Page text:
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JD-R model on psychological well-being and the moderating effect of job discrimination in the model

JD-R model on psychological well-being and the moderating effect of job discrimination in the model The purpose of this study was to investigate the moderating effect of chronic job discrimination on the relationships among job demands, job resources, personal resources and psychological well-being among aged workers.Design/methodology/approachThis study used “National Survey of Midlife Development in the United States (MIDUS Refresher)” data collected from 862 aged workers in the United States from 2011-2014. A moderated multiple regression analysis was adopted.FindingsThe results of the multiple regression analysis show that skill discretion, self-esteem, optimism and active coping had positive effects on psychological well-being, while chronic job discrimination had a negative effect on psychological well-being. Co-worker support, supervisor support, job demands and decision-making authority were not significant. Among the interaction terms, the moderating effect between optimism and chronic job discrimination was significant.Originality/valueBased on the results, this study offers implications for understanding the effects of job discrimination in the workplace among aged workers and their perceived psychological well-being, in the context of job demands and resources (JD-R) model. http://www.deepdyve.com/assets/images/DeepDyve-Logo-lg.png European Journal of Training and Development Emerald Publishing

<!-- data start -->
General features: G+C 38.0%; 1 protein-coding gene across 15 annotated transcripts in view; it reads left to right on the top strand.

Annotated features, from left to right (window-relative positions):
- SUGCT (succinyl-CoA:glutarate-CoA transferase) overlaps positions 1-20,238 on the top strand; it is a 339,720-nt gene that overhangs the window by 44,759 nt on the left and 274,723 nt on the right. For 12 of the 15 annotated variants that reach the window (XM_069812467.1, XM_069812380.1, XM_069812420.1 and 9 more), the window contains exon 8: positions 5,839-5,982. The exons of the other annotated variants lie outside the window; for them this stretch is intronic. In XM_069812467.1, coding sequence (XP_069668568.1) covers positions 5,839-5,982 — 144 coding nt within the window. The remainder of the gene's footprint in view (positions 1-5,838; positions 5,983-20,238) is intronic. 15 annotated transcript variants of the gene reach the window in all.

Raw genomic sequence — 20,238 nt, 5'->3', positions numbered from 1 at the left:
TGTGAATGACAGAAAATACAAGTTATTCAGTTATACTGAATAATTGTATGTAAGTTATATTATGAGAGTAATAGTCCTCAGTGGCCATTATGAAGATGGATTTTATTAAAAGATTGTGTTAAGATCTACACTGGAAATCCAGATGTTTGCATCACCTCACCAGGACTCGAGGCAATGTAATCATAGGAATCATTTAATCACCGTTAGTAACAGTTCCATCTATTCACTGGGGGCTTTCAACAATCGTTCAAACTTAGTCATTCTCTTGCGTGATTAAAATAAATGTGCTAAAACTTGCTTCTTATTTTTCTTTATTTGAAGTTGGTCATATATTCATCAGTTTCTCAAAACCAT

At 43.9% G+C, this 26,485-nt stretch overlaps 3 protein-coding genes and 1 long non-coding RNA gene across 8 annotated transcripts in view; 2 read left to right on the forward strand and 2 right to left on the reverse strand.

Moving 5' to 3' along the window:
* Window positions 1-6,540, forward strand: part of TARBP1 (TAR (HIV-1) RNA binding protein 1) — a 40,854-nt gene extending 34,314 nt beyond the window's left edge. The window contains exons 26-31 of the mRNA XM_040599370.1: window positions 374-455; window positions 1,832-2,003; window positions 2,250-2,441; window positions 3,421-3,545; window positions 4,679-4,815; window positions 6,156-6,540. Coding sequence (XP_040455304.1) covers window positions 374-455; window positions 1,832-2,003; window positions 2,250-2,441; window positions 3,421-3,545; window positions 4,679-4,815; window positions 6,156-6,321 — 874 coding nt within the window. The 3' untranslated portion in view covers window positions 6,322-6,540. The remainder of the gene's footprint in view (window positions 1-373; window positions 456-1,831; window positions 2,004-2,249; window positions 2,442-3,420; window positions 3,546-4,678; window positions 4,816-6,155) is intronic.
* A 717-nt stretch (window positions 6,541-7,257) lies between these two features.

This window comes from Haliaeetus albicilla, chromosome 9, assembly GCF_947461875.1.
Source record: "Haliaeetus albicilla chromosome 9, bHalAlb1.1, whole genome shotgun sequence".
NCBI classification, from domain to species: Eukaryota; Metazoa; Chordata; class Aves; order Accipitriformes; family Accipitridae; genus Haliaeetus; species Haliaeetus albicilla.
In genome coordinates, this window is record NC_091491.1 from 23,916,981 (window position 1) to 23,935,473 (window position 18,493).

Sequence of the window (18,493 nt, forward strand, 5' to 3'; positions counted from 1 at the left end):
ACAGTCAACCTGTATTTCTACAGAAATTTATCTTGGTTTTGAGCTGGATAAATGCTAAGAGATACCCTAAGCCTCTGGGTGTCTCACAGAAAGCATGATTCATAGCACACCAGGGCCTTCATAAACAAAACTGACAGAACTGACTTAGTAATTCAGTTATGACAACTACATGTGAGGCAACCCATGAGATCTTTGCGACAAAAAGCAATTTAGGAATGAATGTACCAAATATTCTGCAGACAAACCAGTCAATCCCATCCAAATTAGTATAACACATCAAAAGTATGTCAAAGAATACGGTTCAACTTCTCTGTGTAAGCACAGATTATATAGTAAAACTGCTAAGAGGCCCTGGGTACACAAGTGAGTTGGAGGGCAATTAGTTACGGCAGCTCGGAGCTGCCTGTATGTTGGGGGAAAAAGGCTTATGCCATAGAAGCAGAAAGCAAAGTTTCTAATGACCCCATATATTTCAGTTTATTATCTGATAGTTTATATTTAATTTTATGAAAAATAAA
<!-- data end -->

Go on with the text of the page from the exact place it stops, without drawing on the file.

JD-R model on psychological well-being and the moderating effect of job discrimination in the model

European Journal of Training and Development , Volume 43 (3/4): 18 – May 8, 2019

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Publisher
Emerald Publishing
Copyright
© Emerald Publishing Limited
ISSN
2046-9012
DOI
10.1108/ejtd-07-2018-0059
Publisher site
See Article on Publisher Site

Abstract

The purpose of this study was to investigate the moderating effect of chronic job discrimination on the relationships among job demands, job resources, personal resources and psychological well-being among aged workers.Design/methodology/approachThis study used “National Survey of Midlife Development in the United States (MIDUS Refresher)” data collected from 862 aged workers in the United States from 2011-2014. A moderated multiple regression analysis was adopted.FindingsThe results of the multiple regression analysis show that skill discretion, self-esteem, optimism and active coping had positive effects on psychological well-being, while chronic job discrimination had a negative effect on psychological well-being. Co-worker support, supervisor support, job demands and decision-making authority were not significant. Among the interaction terms, the moderating effect between optimism and chronic job discrimination was significant.Originality/valueBased on the results, this study offers implications for understanding the effects of job discrimination in the workplace among aged workers and their perceived psychological well-being, in the context of job demands and resources (JD-R) model.

Journal

European Journal of Training and DevelopmentEmerald Publishing

Published: May 8, 2019

Keywords: Optimism; Psychological well-being; Personal resources

References